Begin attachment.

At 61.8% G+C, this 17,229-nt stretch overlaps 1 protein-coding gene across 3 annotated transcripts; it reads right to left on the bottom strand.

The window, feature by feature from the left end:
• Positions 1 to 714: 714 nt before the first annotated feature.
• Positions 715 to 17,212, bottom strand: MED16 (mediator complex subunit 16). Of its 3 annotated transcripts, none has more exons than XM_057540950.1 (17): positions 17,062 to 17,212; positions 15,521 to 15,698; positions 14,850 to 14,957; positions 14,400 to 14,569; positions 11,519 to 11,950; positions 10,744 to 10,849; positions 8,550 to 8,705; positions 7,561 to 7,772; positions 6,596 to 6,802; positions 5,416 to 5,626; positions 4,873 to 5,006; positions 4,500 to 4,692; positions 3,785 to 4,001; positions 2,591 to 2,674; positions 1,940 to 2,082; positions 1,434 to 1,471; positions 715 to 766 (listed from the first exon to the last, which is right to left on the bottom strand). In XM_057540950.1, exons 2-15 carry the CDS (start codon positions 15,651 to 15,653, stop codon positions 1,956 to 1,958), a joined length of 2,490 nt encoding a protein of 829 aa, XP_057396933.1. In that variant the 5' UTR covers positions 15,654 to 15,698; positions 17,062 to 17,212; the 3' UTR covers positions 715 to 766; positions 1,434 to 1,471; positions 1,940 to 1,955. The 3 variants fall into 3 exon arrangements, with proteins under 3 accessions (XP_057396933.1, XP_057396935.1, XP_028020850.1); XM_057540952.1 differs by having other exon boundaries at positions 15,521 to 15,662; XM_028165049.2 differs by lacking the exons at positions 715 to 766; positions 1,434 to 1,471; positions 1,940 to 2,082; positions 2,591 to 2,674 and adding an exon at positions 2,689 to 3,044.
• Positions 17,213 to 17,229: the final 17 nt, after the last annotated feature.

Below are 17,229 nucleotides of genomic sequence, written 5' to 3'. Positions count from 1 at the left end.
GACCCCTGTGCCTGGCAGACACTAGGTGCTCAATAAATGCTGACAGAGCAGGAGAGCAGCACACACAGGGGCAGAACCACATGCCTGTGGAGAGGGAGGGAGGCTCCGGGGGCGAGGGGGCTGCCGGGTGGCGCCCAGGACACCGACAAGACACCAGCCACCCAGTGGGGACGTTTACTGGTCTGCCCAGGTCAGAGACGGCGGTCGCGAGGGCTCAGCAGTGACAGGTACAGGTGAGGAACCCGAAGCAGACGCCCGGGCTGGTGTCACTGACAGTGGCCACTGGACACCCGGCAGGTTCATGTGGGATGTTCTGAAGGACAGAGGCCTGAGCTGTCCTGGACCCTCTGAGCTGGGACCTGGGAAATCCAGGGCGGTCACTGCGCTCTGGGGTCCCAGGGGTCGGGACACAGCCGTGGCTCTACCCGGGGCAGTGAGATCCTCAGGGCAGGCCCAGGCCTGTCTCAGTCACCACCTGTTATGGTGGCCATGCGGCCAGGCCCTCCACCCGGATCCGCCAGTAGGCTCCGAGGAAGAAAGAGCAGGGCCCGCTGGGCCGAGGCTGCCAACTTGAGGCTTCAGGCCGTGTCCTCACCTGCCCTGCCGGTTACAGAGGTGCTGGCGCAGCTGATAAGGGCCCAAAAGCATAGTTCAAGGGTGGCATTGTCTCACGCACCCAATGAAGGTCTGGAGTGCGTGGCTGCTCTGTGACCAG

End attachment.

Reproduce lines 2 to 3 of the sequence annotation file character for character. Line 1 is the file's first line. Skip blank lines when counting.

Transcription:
The window, feature by feature from the left end:
• Positions 1 to 714: 714 nt before the first annotated feature.